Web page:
Are security cameras a security threat?

Smile, you're on camera!  And in some cases, it's truly candid.

As current technology has progressed to the point that almost every adult, and most children, wields the power of a smartphone in his hand, the possibility has existed for years that you can be monitored secretly and against your will at any moment.

It's as though the average person is subjected to the same anonymous scrutiny that celebrities face from overbearing paparazzi anytime they venture out of their homes.

But what happens when you attempt to provide yourself and your family with a measure of security that was once reserved for only the wealthy and voluntarily install security cameras in your home?  You would think you should have a reasonable expectation of personal privacy during the more intimate moments you share, both alone and with your loved ones, right?

Well, according to a recent report from Bloomberg, despite their claims that the short video clips their cameras capture are used to train Artificial Intelligence (AI) algorithms to improve the ability to distinguish between a real threat like a home invader and false alarms like household pet motion, one provider of home security surveillance services, Amazon Cloud Cams, is using a human workforce to train the algorithms behind their motion detection software.

Nowhere in the long and cumbersome Amazon Cloud Cam user terms and conditions does Amazon advise customers of the possibility of human beings possessing the ability to review footage taken from the cameras.  Additionally, the Bloomberg report also states that despite "Amazon's insistence that all the clips are provided voluntarily, according to two of the people (sources that spoke to Bloomberg on the condition of anonymity), the teams have picked up activity homeowners are unlikely to want shared, including rare instances of people having sex."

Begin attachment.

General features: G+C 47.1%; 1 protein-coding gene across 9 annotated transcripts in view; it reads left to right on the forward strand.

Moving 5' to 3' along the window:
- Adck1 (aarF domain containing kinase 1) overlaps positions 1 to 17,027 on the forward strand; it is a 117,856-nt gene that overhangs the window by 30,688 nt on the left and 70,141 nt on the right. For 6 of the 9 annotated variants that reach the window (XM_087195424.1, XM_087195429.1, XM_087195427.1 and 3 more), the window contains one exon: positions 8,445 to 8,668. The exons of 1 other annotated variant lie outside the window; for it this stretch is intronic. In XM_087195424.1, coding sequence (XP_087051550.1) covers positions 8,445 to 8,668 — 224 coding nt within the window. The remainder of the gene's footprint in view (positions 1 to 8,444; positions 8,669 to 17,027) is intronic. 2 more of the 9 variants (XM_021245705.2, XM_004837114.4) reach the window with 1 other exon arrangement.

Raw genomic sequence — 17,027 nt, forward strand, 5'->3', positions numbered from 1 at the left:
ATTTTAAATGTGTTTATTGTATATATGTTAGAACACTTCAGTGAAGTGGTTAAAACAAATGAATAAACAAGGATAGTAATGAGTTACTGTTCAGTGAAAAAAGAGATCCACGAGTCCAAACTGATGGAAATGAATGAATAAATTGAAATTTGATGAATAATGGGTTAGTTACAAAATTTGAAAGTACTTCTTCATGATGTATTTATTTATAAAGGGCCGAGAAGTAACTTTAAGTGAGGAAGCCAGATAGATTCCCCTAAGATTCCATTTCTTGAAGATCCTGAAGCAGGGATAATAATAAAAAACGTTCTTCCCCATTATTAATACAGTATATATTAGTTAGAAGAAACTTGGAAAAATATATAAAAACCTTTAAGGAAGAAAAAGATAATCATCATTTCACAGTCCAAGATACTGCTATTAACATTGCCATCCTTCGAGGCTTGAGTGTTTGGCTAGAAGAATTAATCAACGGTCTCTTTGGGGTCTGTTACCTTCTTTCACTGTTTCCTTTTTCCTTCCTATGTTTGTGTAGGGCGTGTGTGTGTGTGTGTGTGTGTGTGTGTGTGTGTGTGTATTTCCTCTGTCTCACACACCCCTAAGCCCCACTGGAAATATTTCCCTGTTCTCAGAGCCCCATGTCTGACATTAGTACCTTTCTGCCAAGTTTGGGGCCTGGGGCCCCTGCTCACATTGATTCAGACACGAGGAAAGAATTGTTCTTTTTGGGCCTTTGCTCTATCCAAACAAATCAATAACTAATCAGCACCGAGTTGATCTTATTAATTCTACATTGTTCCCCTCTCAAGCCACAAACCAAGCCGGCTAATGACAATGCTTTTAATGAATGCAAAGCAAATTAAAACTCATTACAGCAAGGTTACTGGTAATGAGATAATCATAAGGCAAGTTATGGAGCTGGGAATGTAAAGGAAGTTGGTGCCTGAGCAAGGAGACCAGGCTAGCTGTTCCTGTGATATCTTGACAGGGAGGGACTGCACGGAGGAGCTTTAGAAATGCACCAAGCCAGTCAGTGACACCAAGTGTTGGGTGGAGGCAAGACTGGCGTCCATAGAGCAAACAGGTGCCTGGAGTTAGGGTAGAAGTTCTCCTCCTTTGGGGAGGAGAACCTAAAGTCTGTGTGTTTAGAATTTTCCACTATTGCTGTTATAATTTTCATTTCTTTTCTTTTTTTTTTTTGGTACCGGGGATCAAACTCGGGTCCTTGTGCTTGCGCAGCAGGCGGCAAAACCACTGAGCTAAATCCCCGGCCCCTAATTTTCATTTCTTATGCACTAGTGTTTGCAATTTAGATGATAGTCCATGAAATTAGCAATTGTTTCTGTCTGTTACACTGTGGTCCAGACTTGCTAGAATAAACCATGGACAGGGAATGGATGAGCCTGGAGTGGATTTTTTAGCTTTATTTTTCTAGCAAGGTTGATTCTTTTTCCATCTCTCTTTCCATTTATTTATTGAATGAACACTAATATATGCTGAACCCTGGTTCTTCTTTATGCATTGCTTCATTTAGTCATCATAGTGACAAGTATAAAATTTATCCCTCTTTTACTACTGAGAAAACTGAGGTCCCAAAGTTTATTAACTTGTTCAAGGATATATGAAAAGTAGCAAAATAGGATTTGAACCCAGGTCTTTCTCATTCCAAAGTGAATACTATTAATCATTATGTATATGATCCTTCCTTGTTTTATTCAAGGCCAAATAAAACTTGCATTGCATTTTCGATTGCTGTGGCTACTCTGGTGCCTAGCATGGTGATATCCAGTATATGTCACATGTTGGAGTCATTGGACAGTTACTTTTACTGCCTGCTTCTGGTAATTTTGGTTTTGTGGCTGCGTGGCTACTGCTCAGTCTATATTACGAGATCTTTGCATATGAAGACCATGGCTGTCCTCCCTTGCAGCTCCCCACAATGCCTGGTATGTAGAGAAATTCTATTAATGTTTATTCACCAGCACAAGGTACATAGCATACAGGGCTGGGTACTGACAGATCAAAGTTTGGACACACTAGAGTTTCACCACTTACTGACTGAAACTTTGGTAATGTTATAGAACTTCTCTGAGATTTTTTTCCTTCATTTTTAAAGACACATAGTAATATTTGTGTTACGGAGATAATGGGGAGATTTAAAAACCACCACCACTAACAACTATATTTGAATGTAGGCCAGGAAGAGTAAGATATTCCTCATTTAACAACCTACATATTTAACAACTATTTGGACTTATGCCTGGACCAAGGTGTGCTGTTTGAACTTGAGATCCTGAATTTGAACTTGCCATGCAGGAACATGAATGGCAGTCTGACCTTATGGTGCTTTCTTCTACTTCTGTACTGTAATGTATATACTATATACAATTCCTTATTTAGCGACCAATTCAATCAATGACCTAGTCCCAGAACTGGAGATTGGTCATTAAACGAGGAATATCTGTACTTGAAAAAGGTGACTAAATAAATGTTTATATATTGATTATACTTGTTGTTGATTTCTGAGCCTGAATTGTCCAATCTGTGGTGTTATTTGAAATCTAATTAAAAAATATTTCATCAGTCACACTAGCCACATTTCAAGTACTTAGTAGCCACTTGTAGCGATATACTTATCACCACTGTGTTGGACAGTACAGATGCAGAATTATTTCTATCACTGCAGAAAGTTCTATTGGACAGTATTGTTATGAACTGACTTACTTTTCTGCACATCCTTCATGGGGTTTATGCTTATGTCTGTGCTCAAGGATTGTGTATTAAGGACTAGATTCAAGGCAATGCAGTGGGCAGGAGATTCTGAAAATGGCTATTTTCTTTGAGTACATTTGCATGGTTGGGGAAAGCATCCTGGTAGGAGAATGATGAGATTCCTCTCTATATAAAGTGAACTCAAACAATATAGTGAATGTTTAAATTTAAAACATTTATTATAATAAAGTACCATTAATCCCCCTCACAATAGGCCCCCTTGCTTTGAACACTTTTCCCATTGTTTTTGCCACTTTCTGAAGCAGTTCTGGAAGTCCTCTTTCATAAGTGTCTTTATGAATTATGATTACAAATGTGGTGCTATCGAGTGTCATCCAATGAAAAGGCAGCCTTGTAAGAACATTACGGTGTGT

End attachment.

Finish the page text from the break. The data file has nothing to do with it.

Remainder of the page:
One particularly disturbing issue raised in the report alludes to the fact that, although Amazon has attempted to institute some measures of security on the Cloud Cam annotation operation, including banning the use of mobile phones, some employees have been known to pass captured user footage to non–team members.

Another major problem facing both users and providers of these so-called "smart cameras" is the imperfections being exposed in this still developing technology.  For instance, it is well documented that devices like Amazon's Alexa and Apple's Siri have shown the ability to mishear commands at times.  The software powering these smart camera systems is in many ways similar and in some cases intertwined, so the possibility exists that users can easily and inadvertently trigger the device to begin recording footage that will later be reviewed by human employees of the service provider either in real time or later on.

If these aforementioned issues weren't bad enough, U.K. consumer watchdog group Which published a study recently that also points out the susceptibility of smart camera systems to hacking.  After testing six wireless cameras, Which discovered that due to the use of weak passwords and data being unencrypted, hackers could easily take control of the cameras remotely and spy on people's homes at will.  In addition, malware like the Mirai Botnet has been known to infect closed-circuit camera systems that work similarly to cloud camera systems like Amazon Cloud Cams and another smart camera system growing in popularity, Ring Cameras.

In fact, a disturbing Amazon review of Victure's WiFi IP Camera stated, "Someone spied on us.  They talked through the camera and they turned the camera on at will. Extremely creepy.  We told Amazon.  Three of us experienced it, yet they're still selling them."

There is still a way to go before consumers can truly have the feeling of security you would expect when shelling out money for the hardware and subscription associated with products like Amazon Cloud Cams and Ring Cameras.  Perhaps the providers of this technology and the associated services should temper the aggression they show in marketing these still flawed products to unsuspecting consumers.

Julio Rivera is the editorial director for ReactionaryTimes.com, a political columnist and commentator, and a business strategist.